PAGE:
First of all, you might not have heard of allulose, but it is a non-nutritive sweetener that has been lab tested by FODMAP Friendly and it is low FODMAP. Monk fruit has not been lab tested alone, but it is in many lab tested and low FODMAP certified products, so we do know that some amount is low FODMAP. The whey protein can often be an issue. Whey protein isolate is usually considered low FODMAP, but without the “isolate” we are usually concerned with an amount of lactose in the product. Since this ice cream has the addition of the lactase enzyme, that should not be an issue.

Our suggestion is to try this product when you are stable and in your Challenge Phase. Always eat to your tolerances.

Flavors to try:

  • Vanilla
  • Chocolate
  • Mint Chip
  • Java Chip
  • Chocolate Peanut Butter
  • Butter Pecan

Dairy-Free Ice Cream & Frozen Desserts

First let’s talk terminology. According to the FDA, “ice cream is a frozen food made from a mixture of dairy products, containing at least 10 percent milkfat.” This means, by legal definition, that anything made with an alt milk, such as coconut milk or almond milk, cannot be called ice cream. That is why you will see the term “frozen dessert” being used.

A side shot of a stack of rasberry ice pops with a green background.
The options are endless for dairy-free frozen desserts!

There are many alt milk frozen desserts that work with the low FODMAP diet. Here are some of our faves. We have listed them by alt milk type.

Almond Milk Frozen Desserts

Almond milk itself has been lab tested and is low FODMAP in generous portions of 1 cup or (250 ml) according to Monash University. Let’s look at some almond milk based frozen desserts.

Almond Dream

Almond Dream makes many almond milk based frozen dessert flavors. Here are the ones to consider while following the low FODMAP diet.

Pints & Quarts

  • Vanilla (Pints & Quarts)
  • Chocolate (Pints & Quarts)
  • Cappuccino Swirl (Pint)
  • Praline Crunch (Pint)
  • Toffee Almond Fudge (Pint)

Specialty Products

  • Vanilla Dessert Bites (Chocolate coated nuggets; not dairy-free)
  • Chocolate Dessert Bites (Chocolate coated nuggets; not dairy-free)

365 Almondmilk Non-Dairy Frozen Dessert

365 is a Whole Foods house brand and they have a frozen dessert based on almond milk. It contains pea protein, which can be an IBS trigger for some. You can read more in our article, Is Pea Protein Low FODMAP?

Here are some flavors to consider:

  • Vanilla Bean
  • Strawberry
  • Chocolate Chip Cookie Dough
  • Berry Chantilly Cake
  • Chocolate Chip Peanut Butter Swirl

Favorite Day Non-Dairy Frozen Desserts

Favorite Day is a Target house brand. These contain pea protein, which you can read about in our article, Is Pea Protein Low FODMAP?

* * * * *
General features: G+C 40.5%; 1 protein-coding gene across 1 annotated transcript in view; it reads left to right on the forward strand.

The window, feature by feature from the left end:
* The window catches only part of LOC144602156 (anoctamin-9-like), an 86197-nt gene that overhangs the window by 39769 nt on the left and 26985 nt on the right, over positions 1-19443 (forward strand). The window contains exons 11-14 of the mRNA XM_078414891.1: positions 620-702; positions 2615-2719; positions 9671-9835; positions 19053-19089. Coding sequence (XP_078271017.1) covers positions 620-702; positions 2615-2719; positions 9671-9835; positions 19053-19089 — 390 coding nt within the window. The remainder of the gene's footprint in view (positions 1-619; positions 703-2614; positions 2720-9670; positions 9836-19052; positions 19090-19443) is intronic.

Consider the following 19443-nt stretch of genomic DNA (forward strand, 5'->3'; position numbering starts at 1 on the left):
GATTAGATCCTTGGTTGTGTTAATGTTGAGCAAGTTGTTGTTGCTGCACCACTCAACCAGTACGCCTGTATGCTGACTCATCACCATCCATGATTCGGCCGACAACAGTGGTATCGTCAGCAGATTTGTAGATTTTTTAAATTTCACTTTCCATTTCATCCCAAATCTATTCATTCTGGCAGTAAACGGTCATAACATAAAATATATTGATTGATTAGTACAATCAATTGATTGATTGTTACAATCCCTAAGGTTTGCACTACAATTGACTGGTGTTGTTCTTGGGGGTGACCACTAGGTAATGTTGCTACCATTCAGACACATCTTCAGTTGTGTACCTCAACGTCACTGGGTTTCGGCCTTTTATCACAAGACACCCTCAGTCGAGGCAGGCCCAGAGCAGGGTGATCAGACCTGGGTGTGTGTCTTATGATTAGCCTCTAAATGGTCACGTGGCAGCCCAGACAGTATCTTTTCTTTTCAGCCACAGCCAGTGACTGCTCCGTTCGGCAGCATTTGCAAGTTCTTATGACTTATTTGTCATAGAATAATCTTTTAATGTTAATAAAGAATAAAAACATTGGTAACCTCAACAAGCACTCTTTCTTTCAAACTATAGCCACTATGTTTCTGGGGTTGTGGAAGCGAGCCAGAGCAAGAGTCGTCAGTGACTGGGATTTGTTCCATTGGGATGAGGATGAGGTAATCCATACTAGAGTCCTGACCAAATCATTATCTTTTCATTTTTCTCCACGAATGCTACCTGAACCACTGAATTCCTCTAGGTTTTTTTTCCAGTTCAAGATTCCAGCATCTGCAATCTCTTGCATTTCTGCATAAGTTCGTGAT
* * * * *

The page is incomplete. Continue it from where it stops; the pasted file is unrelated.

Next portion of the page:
Here are low FODMAP flavors to try:

  • Vanilla
  • Strawberry & Fudge
  • Peanut Butter Chocolate
  • Mocha Almond Fudge

DiNoci Dairy-Free Almond Milk Frozen Dessert

Out of Boulder CO, DiNoci frozen dessert products are handcrafted in small batches without the use of gums, additives or dairy. You can order online with a 4-pint minimum, and they have both almond milk based as well as oat milk treats (see Oat Milk section below for their oat-milk products).

  • Vanilla
  • Mint Chocolate
  • Peanut Butter Chocolate
  • Espresso Chip
  • Salty Caramel
  • Chocolate
  • Lemon
  • Chocolate Raspberry

Trader Joe’s Non-Dairy Frozen Dessert Made With Almonds

Not all locations have all the various choices. We will add more as they come to our attention. This is for the almond based ones.


  • Trader Joe’s Vanilla Non-Dairy Frozen Dessert Made With Almonds

Coconut Milk Frozen Desserts

Coconut milk has been lab tested by both Monash University and FODMAP Friendly. We use Monash as our default, and they have lab tested both canned as well as shelf-stable UHT types; they do have different FODMAP content. Canned coconut milk is considered “culinary” and what is used in cooking, baking, and manufacturing, so we look to that app entry to guide us here. ¼ cup or 60 g of canned coconut milk is considered low FODMAP by Monash, so let that be your benchmark.


Cocofrio is an Australian based company that has FODMAP Friendly lab tested and certified low FODMAP desserts!They are gluten-free, vegan, and free of artificial colors and flavors. Some of their products are certified organic, as well.


  • Blueberry Pop
  • Caramel Honey Macadamia